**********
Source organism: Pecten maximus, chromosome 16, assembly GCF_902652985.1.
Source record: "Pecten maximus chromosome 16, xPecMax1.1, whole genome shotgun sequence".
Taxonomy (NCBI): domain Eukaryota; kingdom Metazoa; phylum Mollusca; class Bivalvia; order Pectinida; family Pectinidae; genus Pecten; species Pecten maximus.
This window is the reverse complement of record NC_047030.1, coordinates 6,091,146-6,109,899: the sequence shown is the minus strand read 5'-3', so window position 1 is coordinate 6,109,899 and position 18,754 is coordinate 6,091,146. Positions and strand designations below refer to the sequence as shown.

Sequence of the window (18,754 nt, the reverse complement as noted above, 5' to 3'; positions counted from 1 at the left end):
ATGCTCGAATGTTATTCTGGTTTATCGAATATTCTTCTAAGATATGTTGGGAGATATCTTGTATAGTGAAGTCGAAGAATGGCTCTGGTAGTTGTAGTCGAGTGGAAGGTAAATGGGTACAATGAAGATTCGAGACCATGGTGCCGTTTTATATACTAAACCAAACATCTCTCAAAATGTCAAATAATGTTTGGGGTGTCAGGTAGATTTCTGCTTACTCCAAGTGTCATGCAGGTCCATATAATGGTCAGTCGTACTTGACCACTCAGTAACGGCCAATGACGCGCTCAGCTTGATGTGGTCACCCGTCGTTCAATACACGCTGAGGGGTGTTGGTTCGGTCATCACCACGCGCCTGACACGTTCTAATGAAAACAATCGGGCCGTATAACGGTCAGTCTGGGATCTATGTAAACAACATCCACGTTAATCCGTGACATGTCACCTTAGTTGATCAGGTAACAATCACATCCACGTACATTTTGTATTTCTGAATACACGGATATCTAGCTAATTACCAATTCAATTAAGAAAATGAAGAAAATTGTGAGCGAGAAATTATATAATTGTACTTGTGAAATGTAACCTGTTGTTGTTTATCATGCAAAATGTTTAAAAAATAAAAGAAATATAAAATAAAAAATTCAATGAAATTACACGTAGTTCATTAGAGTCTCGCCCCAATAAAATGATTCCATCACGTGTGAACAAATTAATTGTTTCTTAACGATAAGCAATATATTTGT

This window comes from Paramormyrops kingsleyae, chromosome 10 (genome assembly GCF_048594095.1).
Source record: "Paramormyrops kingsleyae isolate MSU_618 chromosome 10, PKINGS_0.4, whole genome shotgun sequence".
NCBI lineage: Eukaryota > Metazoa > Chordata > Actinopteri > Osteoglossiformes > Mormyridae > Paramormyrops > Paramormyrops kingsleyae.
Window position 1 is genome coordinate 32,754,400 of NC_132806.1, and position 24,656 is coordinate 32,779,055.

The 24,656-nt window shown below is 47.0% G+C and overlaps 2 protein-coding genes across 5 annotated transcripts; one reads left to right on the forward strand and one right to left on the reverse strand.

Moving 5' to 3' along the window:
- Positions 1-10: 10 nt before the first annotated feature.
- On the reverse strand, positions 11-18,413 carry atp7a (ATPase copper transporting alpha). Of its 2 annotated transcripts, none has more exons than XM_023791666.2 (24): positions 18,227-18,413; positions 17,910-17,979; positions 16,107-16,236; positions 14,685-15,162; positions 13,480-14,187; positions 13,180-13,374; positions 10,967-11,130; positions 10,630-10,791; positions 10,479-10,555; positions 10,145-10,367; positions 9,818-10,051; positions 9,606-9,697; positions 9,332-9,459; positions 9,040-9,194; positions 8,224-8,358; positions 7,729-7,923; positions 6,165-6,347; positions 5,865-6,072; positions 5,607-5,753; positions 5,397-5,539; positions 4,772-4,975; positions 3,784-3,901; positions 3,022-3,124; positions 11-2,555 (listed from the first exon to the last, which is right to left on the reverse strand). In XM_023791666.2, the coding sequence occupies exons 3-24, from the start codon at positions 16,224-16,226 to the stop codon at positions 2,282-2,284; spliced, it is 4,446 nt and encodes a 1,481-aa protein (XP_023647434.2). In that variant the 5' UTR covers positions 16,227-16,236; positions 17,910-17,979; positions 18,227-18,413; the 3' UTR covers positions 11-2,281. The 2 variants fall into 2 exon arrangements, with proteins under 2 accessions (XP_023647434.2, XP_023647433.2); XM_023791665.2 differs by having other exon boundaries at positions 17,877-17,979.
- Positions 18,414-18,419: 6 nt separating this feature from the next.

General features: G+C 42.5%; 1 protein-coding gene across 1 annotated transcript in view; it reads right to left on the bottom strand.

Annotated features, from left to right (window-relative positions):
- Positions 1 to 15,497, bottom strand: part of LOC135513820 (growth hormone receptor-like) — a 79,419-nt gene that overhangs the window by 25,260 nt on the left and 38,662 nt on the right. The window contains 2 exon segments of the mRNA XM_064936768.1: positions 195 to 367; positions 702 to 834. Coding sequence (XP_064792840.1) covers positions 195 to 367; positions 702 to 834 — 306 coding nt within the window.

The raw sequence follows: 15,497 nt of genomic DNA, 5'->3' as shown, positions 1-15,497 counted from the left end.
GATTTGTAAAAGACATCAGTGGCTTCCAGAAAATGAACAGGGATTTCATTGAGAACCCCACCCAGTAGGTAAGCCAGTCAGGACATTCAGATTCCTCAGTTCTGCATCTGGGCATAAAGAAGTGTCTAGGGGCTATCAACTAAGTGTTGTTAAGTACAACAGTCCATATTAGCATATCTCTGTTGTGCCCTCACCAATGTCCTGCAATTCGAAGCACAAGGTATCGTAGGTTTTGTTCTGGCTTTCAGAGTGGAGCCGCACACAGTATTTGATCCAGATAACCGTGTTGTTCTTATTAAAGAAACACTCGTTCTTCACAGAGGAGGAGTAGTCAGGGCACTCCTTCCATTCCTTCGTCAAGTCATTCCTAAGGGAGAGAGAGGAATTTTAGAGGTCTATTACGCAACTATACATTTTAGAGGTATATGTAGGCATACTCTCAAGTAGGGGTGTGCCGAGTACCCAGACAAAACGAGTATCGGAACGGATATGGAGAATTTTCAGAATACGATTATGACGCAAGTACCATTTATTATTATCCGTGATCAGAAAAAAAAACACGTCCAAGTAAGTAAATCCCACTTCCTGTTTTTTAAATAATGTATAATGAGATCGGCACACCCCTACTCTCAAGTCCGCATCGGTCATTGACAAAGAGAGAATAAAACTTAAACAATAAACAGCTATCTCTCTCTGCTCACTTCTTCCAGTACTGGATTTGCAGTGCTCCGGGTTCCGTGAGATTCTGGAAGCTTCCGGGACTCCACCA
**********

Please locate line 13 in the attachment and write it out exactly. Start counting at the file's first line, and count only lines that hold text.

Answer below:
- Positions 1-10: 10 nt before the first annotated feature.